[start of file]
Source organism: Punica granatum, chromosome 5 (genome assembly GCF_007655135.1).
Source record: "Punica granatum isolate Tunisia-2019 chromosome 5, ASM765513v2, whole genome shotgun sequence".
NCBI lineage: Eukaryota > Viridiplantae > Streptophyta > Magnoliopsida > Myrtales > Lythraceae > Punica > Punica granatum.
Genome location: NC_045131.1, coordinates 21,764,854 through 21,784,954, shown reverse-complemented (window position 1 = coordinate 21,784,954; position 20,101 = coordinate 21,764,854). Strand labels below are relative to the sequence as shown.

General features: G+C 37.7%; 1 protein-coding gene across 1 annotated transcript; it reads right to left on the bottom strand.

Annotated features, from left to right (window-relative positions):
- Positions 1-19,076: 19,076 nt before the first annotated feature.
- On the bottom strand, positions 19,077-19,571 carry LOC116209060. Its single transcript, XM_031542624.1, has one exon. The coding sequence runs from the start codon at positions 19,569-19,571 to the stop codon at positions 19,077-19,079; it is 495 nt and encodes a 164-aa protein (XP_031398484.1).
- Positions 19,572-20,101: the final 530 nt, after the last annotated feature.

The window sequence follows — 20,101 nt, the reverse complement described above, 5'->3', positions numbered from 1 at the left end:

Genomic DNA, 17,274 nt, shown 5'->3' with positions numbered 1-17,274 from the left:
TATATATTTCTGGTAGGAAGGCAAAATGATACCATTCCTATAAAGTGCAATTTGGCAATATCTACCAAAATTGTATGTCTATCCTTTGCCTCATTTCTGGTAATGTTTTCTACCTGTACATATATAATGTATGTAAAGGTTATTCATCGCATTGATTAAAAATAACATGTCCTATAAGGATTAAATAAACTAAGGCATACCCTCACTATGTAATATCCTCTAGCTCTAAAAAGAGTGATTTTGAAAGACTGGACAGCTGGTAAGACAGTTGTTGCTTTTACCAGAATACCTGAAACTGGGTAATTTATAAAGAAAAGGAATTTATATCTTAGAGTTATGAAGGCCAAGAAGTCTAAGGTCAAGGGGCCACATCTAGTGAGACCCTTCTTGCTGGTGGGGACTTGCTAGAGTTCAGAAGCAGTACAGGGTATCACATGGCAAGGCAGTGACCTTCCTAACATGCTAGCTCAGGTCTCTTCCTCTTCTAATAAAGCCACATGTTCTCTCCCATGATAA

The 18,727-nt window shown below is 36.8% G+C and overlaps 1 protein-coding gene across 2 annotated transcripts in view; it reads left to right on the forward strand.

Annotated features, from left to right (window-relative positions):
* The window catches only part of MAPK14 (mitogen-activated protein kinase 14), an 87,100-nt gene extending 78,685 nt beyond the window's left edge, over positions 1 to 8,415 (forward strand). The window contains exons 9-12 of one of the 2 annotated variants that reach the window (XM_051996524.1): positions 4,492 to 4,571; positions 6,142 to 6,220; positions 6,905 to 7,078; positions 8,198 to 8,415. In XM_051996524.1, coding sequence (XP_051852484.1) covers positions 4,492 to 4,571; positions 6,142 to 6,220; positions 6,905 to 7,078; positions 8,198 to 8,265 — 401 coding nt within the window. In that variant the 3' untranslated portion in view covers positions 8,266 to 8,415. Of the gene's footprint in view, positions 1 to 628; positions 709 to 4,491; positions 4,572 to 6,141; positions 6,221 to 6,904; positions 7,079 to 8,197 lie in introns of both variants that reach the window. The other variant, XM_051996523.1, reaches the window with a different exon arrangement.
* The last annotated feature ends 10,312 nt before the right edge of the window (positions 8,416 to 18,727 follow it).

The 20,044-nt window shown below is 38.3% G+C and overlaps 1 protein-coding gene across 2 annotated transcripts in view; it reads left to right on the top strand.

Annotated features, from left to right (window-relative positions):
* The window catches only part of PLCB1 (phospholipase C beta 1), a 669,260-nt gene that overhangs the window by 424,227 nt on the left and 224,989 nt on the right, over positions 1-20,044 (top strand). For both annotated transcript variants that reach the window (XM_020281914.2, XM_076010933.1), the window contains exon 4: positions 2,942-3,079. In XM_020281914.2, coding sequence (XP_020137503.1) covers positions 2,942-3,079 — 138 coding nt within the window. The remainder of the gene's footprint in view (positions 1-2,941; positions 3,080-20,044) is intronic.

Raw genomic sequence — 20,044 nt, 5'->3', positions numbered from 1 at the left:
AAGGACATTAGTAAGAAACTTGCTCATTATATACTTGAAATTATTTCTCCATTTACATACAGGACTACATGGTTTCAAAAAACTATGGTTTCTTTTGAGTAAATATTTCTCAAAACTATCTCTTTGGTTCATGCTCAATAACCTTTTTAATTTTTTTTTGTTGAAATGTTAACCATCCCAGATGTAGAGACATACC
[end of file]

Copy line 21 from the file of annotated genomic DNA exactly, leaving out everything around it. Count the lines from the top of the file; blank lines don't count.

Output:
AAGGACATTAGTAAGAAACTTGCTCATTATATACTTGAAATTATTTCTCCATTTACATACAGGACTACATGGTTTCAAAAAACTATGGTTTCTTTTGAGTAAATATTTCTCAAAACTATCTCTTTGGTTCATGCTCAATAACCTTTTTAATTTTTTTTTGTTGAAATGTTAACCATCCCAGATGTAGAGACATACC